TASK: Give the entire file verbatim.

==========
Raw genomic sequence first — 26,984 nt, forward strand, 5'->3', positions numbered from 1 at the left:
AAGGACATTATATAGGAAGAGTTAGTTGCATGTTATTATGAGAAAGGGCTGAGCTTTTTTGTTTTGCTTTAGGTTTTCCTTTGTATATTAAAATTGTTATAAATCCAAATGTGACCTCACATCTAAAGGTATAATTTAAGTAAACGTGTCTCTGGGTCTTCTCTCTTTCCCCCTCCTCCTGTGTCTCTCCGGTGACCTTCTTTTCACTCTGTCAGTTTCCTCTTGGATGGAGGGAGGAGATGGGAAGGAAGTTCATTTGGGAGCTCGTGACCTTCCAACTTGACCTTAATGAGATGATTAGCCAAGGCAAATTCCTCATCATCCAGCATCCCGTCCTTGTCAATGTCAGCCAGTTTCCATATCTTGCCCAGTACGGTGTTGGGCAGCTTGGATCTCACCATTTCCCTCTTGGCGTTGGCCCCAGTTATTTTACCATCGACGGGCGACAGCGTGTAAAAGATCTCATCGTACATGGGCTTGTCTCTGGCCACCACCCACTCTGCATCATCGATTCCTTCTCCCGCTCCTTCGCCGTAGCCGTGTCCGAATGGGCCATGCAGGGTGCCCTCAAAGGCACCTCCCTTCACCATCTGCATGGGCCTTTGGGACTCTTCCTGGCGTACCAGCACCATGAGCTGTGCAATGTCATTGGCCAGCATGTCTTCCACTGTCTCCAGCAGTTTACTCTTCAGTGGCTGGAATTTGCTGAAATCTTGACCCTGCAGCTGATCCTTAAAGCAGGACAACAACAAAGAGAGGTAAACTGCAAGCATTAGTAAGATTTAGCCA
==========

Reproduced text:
Raw genomic sequence first — 26,984 nt, forward strand, 5'->3', positions numbered from 1 at the left:
AAGGACATTATATAGGAAGAGTTAGTTGCATGTTATTATGAGAAAGGGCTGAGCTTTTTTGTTTTGCTTTAGGTTTTCCTTTGTATATTAAAATTGTTATAAATCCAAATGTGACCTCACATCTAAAGGTATAATTTAAGTAAACGTGTCTCTGGGTCTTCTCTCTTTCCCCCTCCTCCTGTGTCTCTCCGGTGACCTTCTTTTCACTCTGTCAGTTTCCTCTTGGATGGAGGGAGGAGATGGGAAGGAAGTTCATTTGGGAGCTCGTGACCTTCCAACTTGACCTTAATGAGATGATTAGCCAAGGCAAATTCCTCATCATCCAGCATCCCGTCCTTGTCAATGTCAGCCAGTTTCCATATCTTGCCCAGTACGGTGTTGGGCAGCTTGGATCTCACCATTTCCCTCTTGGCGTTGGCCCCAGTTATTTTACCATCGACGGGCGACAGCGTGTAAAAGATCTCATCGTACATGGGCTTGTCTCTGGCCACCACCCACTCTGCATCATCGATTCCTTCTCCCGCTCCTTCGCCGTAGCCGTGTCCGAATGGGCCATGCAGGGTGCCCTCAAAGGCACCTCCCTTCACCATCTGCATGGGCCTTTGGGACTCTTCCTGGCGTACCAGCACCATGAGCTGTGCAATGTCATTGGCCAGCATGTCTTCCACTGTCTCCAGCAGTTTACTCTTCAGTGGCTGGAATTTGCTGAAATCTTGACCCTGCAGCTGATCCTTAAAGCAGGACAACAACAAAGAGAGGTAAACTGCAAGCATTAGTAAGATTTAGCCA